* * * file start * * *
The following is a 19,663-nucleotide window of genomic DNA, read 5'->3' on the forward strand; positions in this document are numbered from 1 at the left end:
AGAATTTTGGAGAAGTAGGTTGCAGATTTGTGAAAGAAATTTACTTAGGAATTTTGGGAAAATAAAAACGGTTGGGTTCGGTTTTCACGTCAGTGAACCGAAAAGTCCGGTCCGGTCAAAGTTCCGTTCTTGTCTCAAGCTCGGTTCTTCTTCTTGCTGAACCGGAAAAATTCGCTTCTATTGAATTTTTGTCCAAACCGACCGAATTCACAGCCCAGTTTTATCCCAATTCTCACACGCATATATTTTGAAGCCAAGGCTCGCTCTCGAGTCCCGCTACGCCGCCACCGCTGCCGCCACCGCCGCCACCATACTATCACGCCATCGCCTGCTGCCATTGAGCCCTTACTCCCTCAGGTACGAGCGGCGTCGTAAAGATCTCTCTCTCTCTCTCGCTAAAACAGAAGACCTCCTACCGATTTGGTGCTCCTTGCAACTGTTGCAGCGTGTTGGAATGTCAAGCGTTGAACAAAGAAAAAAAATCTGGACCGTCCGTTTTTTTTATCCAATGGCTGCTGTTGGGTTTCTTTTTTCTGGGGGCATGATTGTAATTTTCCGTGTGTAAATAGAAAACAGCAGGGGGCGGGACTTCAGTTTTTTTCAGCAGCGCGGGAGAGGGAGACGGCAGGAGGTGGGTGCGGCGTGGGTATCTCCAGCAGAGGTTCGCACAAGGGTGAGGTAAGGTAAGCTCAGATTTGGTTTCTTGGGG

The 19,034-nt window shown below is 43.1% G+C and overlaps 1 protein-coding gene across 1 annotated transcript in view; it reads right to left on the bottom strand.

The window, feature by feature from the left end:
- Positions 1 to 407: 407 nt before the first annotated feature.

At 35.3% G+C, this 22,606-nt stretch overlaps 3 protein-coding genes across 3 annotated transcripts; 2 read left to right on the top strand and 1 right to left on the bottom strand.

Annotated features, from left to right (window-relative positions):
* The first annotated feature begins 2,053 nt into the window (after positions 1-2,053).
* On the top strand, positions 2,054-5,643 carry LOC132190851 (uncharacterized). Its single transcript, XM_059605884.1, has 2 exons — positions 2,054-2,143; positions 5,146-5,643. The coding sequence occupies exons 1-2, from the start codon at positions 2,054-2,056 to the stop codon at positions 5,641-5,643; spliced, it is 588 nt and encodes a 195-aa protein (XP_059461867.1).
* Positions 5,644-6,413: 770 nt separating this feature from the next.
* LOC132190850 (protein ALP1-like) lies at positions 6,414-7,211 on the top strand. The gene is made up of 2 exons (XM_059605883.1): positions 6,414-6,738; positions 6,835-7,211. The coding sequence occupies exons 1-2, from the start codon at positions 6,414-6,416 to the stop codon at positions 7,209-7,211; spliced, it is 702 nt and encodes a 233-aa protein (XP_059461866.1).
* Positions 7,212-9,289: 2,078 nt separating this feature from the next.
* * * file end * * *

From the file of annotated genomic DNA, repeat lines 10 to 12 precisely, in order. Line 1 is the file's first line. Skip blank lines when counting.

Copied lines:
* Positions 5,644-6,413: 770 nt separating this feature from the next.
* LOC132190850 (protein ALP1-like) lies at positions 6,414-7,211 on the top strand. The gene is made up of 2 exons (XM_059605883.1): positions 6,414-6,738; positions 6,835-7,211. The coding sequence occupies exons 1-2, from the start codon at positions 6,414-6,416 to the stop codon at positions 7,209-7,211; spliced, it is 702 nt and encodes a 233-aa protein (XP_059461866.1).
* Positions 7,212-9,289: 2,078 nt separating this feature from the next.